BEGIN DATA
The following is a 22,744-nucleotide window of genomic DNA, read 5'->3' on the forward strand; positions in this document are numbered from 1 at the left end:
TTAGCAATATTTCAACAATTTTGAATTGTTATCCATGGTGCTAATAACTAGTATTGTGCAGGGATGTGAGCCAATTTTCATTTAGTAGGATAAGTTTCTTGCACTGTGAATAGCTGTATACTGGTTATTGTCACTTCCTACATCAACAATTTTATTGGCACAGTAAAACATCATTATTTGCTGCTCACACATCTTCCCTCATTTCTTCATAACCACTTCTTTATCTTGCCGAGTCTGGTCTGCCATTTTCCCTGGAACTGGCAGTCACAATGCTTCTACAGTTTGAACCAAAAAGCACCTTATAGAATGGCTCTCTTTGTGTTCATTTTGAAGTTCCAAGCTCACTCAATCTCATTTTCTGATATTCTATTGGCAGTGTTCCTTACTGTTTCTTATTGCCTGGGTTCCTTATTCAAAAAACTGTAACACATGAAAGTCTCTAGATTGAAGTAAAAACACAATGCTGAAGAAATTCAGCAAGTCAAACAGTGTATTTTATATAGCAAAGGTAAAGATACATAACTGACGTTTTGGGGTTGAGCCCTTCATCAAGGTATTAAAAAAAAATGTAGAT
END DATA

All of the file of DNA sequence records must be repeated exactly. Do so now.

The following is a 22,744-nucleotide window of genomic DNA, read 5'->3' on the forward strand; positions in this document are numbered from 1 at the left end:
TTAGCAATATTTCAACAATTTTGAATTGTTATCCATGGTGCTAATAACTAGTATTGTGCAGGGATGTGAGCCAATTTTCATTTAGTAGGATAAGTTTCTTGCACTGTGAATAGCTGTATACTGGTTATTGTCACTTCCTACATCAACAATTTTATTGGCACAGTAAAACATCATTATTTGCTGCTCACACATCTTCCCTCATTTCTTCATAACCACTTCTTTATCTTGCCGAGTCTGGTCTGCCATTTTCCCTGGAACTGGCAGTCACAATGCTTCTACAGTTTGAACCAAAAAGCACCTTATAGAATGGCTCTCTTTGTGTTCATTTTGAAGTTCCAAGCTCACTCAATCTCATTTTCTGATATTCTATTGGCAGTGTTCCTTACTGTTTCTTATTGCCTGGGTTCCTTATTCAAAAAACTGTAACACATGAAAGTCTCTAGATTGAAGTAAAAACACAATGCTGAAGAAATTCAGCAAGTCAAACAGTGTATTTTATATAGCAAAGGTAAAGATACATAACTGACGTTTTGGGGTTGAGCCCTTCATCAAGGTATTAAAAAAAAATGTAGAT